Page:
I really wanted a red dress…or purple. Forget the white. Why do I have to look like a snowman (eh, woman)? I’m a “full-figured” gal, if you will, and I couldn’t quite picture wearing white to save my life. Like me, you’re probably wondering where the idea of white came from. Well, white portrays purity, right? Actually, the white dress is symbolic of a Christian gown (priests, clergy, choirs all wore white in church along with those who received First Communion and Confirmation). If you want to come across as pure (and who doesn’t?), blue is your hue (plus, it takes care of the whole “something borrowed, something blue” thing). White has just become the traditional choice for brides. The wedding dress has almost always mirrored current fashion. And, just like fashion, things are changing again. About nine years ago (when I was trying on wedding dresses) pops of color just started appearing in gowns and the idea was quickly poo-poo-ed by my Mama. It was bad enough I was choosing burgundy bridesmaids dresses (she hates red or anything similar, I happen to love it). It seems now almost anything goes when it comes to wedding wear, just keep your options open, and know what looks best on you. I wasn’t brave enough to take the color plunge (I opted for red roses instead). But, maybe a splash – or more – is a “do” for you.
Here Comes the Bride all Dressed in…Blue?
So, it doesn’t rhyme (“white” doesn’t either, btw) but it doesn’t mean you shouldn’t go for it. The key to finding the perfect dress (especially if we’re talkin’ color) is trying a bunch on (how much more fun can a gal have?). Think about an outfit or even just a top you get the most compliments on (“Oh, no stop…OK…Go on!”). What color is it? It’s probably “your color”. If it’s red (yes, I have red on the brain), try on dresses with red accents or heck, go all out and try on a red wedding dress. If the color compliments your skin tone, and you feel confident and the most beautiful you have ever felt in your life, go for it.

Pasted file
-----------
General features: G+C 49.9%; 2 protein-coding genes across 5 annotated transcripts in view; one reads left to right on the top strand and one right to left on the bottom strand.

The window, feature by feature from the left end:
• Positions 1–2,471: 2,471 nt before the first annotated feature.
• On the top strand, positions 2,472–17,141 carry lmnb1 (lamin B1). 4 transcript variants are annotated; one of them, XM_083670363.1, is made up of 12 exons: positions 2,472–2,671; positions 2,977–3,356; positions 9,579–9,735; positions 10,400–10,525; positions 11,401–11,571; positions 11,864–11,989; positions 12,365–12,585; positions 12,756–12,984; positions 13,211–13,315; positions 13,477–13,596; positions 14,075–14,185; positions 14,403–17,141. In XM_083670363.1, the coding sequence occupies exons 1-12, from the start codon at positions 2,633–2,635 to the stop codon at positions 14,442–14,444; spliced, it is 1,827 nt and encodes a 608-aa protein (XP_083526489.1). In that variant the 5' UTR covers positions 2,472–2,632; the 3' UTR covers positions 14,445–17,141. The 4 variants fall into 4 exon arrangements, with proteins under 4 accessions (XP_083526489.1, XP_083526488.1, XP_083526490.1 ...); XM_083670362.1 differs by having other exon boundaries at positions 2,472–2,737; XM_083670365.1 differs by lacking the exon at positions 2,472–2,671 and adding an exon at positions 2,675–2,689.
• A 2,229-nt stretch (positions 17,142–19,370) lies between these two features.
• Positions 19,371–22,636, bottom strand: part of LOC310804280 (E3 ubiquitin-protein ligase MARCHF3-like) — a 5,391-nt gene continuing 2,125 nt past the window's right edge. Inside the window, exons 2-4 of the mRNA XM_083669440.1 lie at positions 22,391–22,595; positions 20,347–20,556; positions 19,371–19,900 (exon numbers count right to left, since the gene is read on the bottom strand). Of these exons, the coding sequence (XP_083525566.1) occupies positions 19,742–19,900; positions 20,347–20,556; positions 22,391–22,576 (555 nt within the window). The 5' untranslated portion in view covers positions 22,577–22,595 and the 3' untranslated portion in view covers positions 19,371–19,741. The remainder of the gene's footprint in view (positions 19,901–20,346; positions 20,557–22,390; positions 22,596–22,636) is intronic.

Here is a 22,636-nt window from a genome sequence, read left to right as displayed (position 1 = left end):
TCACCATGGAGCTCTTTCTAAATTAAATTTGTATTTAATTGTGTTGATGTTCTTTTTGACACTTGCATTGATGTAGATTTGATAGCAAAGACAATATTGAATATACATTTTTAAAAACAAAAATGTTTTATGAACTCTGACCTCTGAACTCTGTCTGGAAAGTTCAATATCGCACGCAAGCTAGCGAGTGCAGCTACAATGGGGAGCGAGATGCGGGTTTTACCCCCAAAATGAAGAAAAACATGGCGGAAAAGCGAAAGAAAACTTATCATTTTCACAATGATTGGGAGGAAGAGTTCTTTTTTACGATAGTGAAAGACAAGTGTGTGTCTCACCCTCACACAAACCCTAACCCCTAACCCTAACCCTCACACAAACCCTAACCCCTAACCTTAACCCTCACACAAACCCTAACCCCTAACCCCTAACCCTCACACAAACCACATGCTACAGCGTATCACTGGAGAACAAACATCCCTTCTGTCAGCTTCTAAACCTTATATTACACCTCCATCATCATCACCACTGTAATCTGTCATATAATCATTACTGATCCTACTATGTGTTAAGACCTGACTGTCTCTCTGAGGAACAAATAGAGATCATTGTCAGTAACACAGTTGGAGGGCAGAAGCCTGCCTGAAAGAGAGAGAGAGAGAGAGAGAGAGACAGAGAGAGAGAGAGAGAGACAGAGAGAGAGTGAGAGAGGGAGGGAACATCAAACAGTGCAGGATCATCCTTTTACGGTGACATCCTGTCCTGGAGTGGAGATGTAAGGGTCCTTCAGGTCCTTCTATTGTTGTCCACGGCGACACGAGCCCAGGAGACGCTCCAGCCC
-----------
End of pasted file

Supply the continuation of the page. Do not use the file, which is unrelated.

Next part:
“Cindy, what the heck is my skin tone?” You ask? It’s literally the color of your skin which is based on the amount of melanin it contains. What do you need to know as the blushing bride? Basically, light skin tones look better in dark colors, primary colors are best for medium skin tones and whites and pastels work really well on darker skin. Still having trouble? Make a consult appointment with a makeup artist; she’ll have your makeup, nails, hair, dress colors all perfectly picked out in minutes. Before you hit the stores, flip through your bridal mags or click through online looks, check out models with similar coloring (hair color, eyes, skin) as you and keep a collection of looks you like. It’ll help narrow down your decision before you even start climbing into the princess-like gowns. Do your bridesmaids a favor and try to do the same for them…picking different (but coordinating) colors for each bridesmaid dress is also a hot new trend. Your gal pals will certainly thank you for the option…*gasp* they might even be able to wear the dress again!
Let’s get one thing straight, we all know we all look good in black. But, a black wedding dress may not be appropriate in the Western world, then again who’s to say what’s “appropriate” these days. Way back when, we’re talkin’ Middle Ages, marriages were based more on business deals than a love match and often combined two wealthy families, so rich colors and fabrics were the fashion. Before the Victorian era brides wore any color, including black (it was very popular in Scandinavia). Some cultures, even today, wear red to signify success and “good luck” (maybe that’s why I like it). So, if you’re looking to justify your choice (you may have to, you know, to your Mom, or Granny), there are many meaningful reasons to wear color on the day you say “I do”- other than looking darn good in it.Cindy's Sentiments | No comment